Pennsylvania Family Law and Divorce
Lisa Marie Vari & Associates, P.C.

October 2016 Archives

Child Support for Unemancipated Adult Children in Pennsylvania

In Pennsylvania, child support obligations typically cease when a child reaches the age of majority, 18. However, in certain circumstances, such as when the child has disabilities, the obligation can continue. In these cases, both the parent paying child support and the parent receiving it, need to consider whether child support payments might affect the child's eligibility for Medicaid.

Child Support for Unemancipated Adult Children in Pennsylvania

In Pennsylvania, child support obligations typically cease when a child reaches the age of majority, 18. However, in certain circumstances, such as when the child has disabilities, the obligation can continue. In these cases, both the parent paying child support and the parent receiving it, need to consider whether child support payments might affect the child's eligibility for Medicaid.

Child Support for Unemancipated Adult Children in Pennsylvania

In Pennsylvania, child support obligations typically cease when a child reaches the age of majority, 18. However, in certain circumstances, such as when the child has disabilities, the obligation can continue. In these cases, both the parent paying child support and the parent receiving it, need to consider whether child support payments might affect the child's eligibility for Medicaid.

Pennsylvania Supreme Court Amends Support Rules Associated With Custody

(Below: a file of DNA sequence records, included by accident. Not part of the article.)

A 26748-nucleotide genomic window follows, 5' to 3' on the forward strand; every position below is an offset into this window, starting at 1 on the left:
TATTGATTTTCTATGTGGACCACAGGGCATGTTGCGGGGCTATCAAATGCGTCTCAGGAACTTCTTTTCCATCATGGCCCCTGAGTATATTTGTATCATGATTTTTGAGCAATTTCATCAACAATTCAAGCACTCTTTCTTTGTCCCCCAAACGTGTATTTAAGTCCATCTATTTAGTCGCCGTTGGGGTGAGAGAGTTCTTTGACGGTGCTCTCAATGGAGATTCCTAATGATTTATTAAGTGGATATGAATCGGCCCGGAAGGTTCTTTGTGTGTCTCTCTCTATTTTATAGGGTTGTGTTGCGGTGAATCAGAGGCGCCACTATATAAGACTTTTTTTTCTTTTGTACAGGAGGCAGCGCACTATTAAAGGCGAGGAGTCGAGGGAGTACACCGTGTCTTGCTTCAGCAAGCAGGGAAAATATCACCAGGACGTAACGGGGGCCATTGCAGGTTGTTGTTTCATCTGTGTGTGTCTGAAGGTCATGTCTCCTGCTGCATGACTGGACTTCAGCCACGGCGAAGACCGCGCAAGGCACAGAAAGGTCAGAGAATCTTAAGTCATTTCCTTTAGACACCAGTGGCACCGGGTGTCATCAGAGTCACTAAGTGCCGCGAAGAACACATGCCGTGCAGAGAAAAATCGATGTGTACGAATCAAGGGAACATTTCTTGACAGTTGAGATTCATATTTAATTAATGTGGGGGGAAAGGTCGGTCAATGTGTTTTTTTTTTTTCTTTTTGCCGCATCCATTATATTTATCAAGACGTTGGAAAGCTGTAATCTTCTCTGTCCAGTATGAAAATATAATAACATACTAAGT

The Pennsylvania Supreme Court ruled this week to amend the rules regarding child support in cases where parties either divide custody or have split custody scheduled. Divided Custody is defined as cases when parents have multiple children and one parent has primary custody of one or more children and the other parent has primary custody of one or more children. The rule was amended to state the following: "When calculating a child support obligation, and one or more of the children reside primarily with each party, the court shall offset the parties' respective child support obligations and award the net difference to the obligee as child support." The rules provide the following explanation, "For example, if the parties have three children, one of whom resides with Father and two of whom reside with Mother, and their net monthly incomes are $2,500 and $1,250 respectively, Father's child support obligation is calculated as follows. Using the schedule in Rule 1910.16-3 for two children at the parties' combined net monthly income of $3,750, the amount of basic child support to be apportioned between the parties is $1,200. As Father's income is 67% of the parties' combined net monthly income, Father's support obligation for the two children living with Mother is $804. Using the schedule in Rule 1910.16-3 for one child, Mother's support obligation for the child living with Father is $276. Subtracting $276 from $804 produces a net basic support amount of $528 payable to Mother as child support."

The Change to Waiting Period for No-Fault Divorces Passes the State House

A few months ago, we posted about the proposed change to the waiting period for no-fault divorces in Pennsylvania. Specifically, the state legislature was debating whether to shorten the waiting period for contested no-fault divorces in Pennsylvania from two years to one year. Recently, a bill reflecting this change in the law passed the Pennsylvania State House. This law was passed as House Bill 380 and signed into law by Governor Tom Wolf on October 4, 2016. This law will go into effect in sixty days (December 4, 2016).